A New York-based construction company has been awarded a $18.4 million contract to get RFK Memorial Stadium into playing shape before the Washington Nationals’ April 14 home opener, but a D.C. business group says it is concerned that local companies won’t share in the award.
Turner Construction Co., a subsidiary of the Turner Corp., won the renovation project over four other finalists reviewed by the D.C. Sports and Entertainment Commission, officials said yesterday.
It was not clear yesterday whether Turner was the low bidder on the project to renovate RFK.
“It wasn’t a question of low bidder,” said Allen Y. Lew, chief executive officer of the commission, an independent city public agency that manages and operates RFK and promotes special events in the city. “It was a question of their experience and familiarity with the building.”
A key provision in the contract requires 35 percent project participation by local, small and disadvantaged business enterprises (LSDBEs) as certified by the D.C. Office of Local Business Development.
According to contract documents, four companies are participating in the project and qualify under the LSDBE program: Devrouax & Purnell, Delon Hampton & Associates, Capital City Associates and Tompkins Builders.
Robert Green III, president of the Capital Area Minority Contractors and Business Association, said yesterday that his members are concerned about close ties between Turner Construction and Tompkins Builders.
Turner purchased Tompkins out of bankruptcy from its former N.C.-based parent company, J.A. Jones Construction, last year for $10 million.
Mr. Green said Turner should not be allowed to count its subcontract with Tompkins as satisfying the requirement for 35 percent participation by local, small and disadvantaged business enterprises.
“Tompkins is a local business, but they’re owned by Turner, a New York firm,” said Mr. Green.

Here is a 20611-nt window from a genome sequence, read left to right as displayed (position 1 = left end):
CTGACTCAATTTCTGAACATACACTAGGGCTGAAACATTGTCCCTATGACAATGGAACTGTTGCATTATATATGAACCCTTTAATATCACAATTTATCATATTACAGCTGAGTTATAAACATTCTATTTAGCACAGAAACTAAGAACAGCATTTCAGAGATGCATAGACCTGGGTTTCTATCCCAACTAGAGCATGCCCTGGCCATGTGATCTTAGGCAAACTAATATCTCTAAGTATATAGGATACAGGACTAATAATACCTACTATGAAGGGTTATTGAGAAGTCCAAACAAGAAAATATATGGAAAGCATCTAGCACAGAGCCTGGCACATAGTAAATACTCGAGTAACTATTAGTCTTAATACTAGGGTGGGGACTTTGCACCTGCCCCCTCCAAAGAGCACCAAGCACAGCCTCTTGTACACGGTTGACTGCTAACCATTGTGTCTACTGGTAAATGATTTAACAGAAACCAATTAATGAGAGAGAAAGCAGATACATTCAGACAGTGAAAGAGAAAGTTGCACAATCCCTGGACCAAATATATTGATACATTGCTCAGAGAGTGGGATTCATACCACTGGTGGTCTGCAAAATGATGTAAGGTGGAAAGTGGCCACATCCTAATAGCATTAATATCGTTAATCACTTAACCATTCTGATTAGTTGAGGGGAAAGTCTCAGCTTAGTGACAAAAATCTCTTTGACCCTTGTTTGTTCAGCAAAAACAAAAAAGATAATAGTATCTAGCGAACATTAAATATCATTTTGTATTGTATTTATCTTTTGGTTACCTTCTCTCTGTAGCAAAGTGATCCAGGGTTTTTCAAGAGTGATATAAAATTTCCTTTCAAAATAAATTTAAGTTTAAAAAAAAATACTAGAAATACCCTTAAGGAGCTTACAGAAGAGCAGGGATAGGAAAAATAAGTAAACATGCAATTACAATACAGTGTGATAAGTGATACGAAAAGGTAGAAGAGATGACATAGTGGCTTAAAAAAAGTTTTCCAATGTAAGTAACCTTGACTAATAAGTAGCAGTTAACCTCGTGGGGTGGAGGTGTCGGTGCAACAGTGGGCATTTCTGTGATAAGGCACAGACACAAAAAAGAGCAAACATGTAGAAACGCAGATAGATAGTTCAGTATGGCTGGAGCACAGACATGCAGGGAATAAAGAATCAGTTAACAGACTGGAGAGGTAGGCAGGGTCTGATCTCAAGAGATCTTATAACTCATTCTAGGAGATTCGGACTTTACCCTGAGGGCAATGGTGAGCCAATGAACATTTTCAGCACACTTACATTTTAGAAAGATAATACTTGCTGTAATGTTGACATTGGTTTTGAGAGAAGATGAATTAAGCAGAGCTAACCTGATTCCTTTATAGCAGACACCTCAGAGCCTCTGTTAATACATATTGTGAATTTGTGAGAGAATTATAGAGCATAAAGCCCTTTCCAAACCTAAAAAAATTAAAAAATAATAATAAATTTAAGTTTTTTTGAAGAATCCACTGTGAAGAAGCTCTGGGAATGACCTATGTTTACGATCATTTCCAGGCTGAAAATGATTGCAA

“My fear is that this job and the next stadium job are going to be moving so fast that these big companies are going to be able to say they can’t find any local businesses to do the work because they have get the work done fast,” Mr. Green said.
“These businesses come into town and set up these ivory storefronts, but they come from out of the woods,” he said.
Tompkins officials yesterday referred a call seeking comment to the Arlington office of Turner Construction. The Arlington office referred the call to Turner’s New York office, which in turn referred an inquiry to the local sports commission.
Mr. Lew said he did not think Turner planned to count its subcontract with Tompkins Builders toward the LSDBE requirement.
“There is a requirement for local, small, disadvantaged businesses,” Mr. Lew said. “I consider Tompkins part of Turner.”
Sports Commission Chairman Mark H. Touhey III said in a Dec. 3 letter to D.C. Council Chairman Linda W. Cropp that the project team headed by Turner Construction “includes significant LSDBE participation, including … Tompkins Builders.”
Mr. Lew said the commission is confident the renovation will be ready by the Washington Nationals’ home opener on April 14. He said the work involves a new field and upgrades to lighting, seating and locker rooms.
RFK will be the temporary home of the Nationals until 2008, when construction of a 41,000-seat stadium in Southeast along the Anacostia River is expected to be completed. The D.C. Council on Tuesday approved building the new stadium in a 7-6 vote.